Manteca is setting the stage for a possible future business park on city-owned land at the wastewater treatment plant.
The City Council will consider adding a $1.2 million project to extend Milo Candini Drive from where it ends at the northern edge of the Big League Dreams Sports complex to connect with West Yosemite Avenue.
The funds are part of $42 million the now defunct Manteca Redevelopment Agency had left over after the state disbanded it to divert property tax money to Sacramento to help balance the California budget.
City leaders envision the new stretch of Milo Candini Drive will ultimately be lined with small business parks and such.
It would also provide additional traffic circulation for the area northwest of the Airport Way and 120 Bypass interchange where Great Wolf Resort is considering building a 500-room hotel with a 75,000-square-foot indoor water park. It is also where a proposed 140-acre family entertainment zone would be located.
It will also provide a second access point for BLD as well as Costco and the Stadium Retail Center anchored by Kohl’s.
Other projects identified for funding from the remaining RDA funds include:
• widening the Union Road overpass across the 120 Bypass to four lanes.
• improving community parks.
• the creation of an interchange at McKinley Avenue and the 120 Bypass by adding on and off ramps.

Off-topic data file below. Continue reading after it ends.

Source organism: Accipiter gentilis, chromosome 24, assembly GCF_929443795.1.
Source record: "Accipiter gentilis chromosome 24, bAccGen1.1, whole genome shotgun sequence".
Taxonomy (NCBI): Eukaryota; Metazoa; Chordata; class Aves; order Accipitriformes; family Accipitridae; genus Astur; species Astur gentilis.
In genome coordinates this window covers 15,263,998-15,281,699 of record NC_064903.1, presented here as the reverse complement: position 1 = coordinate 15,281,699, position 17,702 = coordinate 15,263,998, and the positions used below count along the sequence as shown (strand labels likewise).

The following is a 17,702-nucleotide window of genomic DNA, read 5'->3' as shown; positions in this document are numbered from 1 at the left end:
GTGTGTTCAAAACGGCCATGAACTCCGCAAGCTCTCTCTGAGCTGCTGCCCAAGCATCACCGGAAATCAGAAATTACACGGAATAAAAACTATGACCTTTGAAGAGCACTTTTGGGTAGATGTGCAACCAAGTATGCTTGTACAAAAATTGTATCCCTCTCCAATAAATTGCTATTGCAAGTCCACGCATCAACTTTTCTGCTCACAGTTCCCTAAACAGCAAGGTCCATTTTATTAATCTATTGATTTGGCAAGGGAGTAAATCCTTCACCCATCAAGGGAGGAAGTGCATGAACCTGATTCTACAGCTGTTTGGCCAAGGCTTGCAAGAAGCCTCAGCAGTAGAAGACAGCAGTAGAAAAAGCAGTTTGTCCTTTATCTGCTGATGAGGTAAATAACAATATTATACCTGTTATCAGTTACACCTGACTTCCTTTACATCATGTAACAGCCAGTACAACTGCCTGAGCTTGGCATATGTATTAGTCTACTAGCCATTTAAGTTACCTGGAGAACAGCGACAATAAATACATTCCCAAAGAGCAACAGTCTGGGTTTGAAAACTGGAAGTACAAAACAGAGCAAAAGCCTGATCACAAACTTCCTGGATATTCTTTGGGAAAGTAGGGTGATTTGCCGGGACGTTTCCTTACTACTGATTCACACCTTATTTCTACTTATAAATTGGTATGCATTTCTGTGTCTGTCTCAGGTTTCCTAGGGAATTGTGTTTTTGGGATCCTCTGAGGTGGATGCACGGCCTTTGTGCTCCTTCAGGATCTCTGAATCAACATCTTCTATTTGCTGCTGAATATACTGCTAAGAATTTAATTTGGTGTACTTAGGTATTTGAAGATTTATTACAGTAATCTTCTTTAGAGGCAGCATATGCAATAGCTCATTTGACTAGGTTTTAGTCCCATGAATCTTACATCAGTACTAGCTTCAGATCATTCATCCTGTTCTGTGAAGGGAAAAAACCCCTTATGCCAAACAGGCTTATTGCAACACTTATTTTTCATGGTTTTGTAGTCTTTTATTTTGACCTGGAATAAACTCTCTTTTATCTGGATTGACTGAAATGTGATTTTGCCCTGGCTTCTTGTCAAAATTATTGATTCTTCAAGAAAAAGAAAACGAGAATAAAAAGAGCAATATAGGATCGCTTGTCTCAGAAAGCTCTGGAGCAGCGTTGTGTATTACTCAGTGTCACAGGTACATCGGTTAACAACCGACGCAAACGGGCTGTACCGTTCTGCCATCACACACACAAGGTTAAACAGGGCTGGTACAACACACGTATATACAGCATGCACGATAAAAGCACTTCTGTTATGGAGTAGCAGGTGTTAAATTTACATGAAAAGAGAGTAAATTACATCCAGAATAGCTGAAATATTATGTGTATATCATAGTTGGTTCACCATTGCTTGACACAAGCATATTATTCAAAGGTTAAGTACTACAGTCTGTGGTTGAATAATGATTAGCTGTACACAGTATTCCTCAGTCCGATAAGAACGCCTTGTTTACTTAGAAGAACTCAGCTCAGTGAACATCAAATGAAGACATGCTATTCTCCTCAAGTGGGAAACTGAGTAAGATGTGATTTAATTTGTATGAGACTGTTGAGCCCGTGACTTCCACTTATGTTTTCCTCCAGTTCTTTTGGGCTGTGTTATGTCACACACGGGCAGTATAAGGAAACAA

The money is from the $50.7 million RDA bond issuance in 2005.
The state has agreed that the money left from that bond legally belongs to the City of Manteca but must be used for projects outlined in the bond issuance documents that included the four mentioned above.
Property owners in the RDA have been paying taxes to repay the debt since 2005. When the state took over the RDA funds after shutting down agencies statewide, it was determined the state had no legal authority to keep the money. What the state is taking are RDA property taxes collected every year above and beyond what is needed to meet ongoing RDA debt as well as cover contracted costs such as for municipal parking lot leases until such time the agreements expire.
The two interchange projects are considered undertakings that would help stimulate the economy. There is an extensive area of land zoned for commercial development along the south side of the 120 Bypass near Union Road in addition to Bass Pro and the Promenade Shops at Orchard Valley.
An interchange at McKinley Avenue would provide an essential second access to some 140 acres that the city owns that they’d like to see developed as a family entertainment zone. Within that is a 30-acre site where Great Wolf Resorts is interested in developing. The city also owns that land.
The interchange would also serve residential and commercial development planned along the McKinley Avenue corridor south of the 120 Bypass.
The council meets Tuesday at 7 p.m. at the Civic Center at 1001 W. Center St.